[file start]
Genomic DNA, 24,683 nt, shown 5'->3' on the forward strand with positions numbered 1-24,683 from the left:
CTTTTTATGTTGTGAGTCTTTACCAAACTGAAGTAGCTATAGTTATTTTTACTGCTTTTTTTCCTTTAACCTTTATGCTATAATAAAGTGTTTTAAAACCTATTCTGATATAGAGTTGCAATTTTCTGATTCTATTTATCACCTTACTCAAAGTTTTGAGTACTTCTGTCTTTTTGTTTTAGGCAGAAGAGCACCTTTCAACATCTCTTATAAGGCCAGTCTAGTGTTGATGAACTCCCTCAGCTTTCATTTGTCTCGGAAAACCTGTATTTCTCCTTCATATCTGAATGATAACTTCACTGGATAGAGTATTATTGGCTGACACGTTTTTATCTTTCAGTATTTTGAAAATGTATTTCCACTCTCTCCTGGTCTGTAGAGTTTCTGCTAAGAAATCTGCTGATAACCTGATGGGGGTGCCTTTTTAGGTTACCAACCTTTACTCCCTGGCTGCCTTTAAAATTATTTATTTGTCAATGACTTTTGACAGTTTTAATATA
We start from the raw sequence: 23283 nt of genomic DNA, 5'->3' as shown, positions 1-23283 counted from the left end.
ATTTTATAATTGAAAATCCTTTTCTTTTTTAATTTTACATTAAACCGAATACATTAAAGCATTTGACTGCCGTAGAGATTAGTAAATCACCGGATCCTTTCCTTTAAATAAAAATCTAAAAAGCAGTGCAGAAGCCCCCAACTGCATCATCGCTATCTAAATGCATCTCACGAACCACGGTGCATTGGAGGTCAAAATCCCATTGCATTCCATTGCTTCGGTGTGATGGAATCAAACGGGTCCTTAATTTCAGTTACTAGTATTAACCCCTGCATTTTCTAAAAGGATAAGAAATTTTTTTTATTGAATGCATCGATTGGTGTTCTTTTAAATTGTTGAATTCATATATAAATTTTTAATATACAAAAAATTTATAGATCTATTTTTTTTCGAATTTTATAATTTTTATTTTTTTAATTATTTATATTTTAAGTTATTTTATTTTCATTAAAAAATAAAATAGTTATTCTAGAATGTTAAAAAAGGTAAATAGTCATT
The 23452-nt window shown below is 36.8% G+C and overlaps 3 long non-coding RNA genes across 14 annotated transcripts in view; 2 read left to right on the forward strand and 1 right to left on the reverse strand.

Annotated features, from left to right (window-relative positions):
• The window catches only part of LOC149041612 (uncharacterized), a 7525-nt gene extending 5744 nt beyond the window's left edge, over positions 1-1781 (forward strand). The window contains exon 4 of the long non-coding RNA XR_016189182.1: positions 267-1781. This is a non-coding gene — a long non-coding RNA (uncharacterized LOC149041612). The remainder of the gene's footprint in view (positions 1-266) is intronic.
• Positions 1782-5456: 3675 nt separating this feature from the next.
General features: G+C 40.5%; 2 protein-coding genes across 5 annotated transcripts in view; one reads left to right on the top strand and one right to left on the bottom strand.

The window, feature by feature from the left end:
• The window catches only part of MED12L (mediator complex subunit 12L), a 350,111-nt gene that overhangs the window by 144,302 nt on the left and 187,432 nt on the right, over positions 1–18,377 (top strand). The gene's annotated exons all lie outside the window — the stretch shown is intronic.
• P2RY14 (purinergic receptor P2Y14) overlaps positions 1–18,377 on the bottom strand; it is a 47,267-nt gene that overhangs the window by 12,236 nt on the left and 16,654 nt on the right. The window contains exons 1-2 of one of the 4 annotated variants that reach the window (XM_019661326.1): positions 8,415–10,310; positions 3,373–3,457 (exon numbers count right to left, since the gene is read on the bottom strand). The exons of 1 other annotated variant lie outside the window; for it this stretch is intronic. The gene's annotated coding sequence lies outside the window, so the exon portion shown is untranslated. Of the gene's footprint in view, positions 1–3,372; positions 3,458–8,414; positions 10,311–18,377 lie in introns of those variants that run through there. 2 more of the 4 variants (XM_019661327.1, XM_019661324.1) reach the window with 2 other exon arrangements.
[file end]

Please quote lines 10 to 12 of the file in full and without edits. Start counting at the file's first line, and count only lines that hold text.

The window, feature by feature from the left end:
• The window catches only part of MED12L (mediator complex subunit 12L), a 350,111-nt gene that overhangs the window by 144,302 nt on the left and 187,432 nt on the right, over positions 1–18,377 (top strand). The gene's annotated exons all lie outside the window — the stretch shown is intronic.
• P2RY14 (purinergic receptor P2Y14) overlaps positions 1–18,377 on the bottom strand; it is a 47,267-nt gene that overhangs the window by 12,236 nt on the left and 16,654 nt on the right. The window contains exons 1-2 of one of the 4 annotated variants that reach the window (XM_019661326.1): positions 8,415–10,310; positions 3,373–3,457 (exon numbers count right to left, since the gene is read on the bottom strand). The exons of 1 other annotated variant lie outside the window; for it this stretch is intronic. The gene's annotated coding sequence lies outside the window, so the exon portion shown is untranslated. Of the gene's footprint in view, positions 1–3,372; positions 3,458–8,414; positions 10,311–18,377 lie in introns of those variants that run through there. 2 more of the 4 variants (XM_019661327.1, XM_019661324.1) reach the window with 2 other exon arrangements.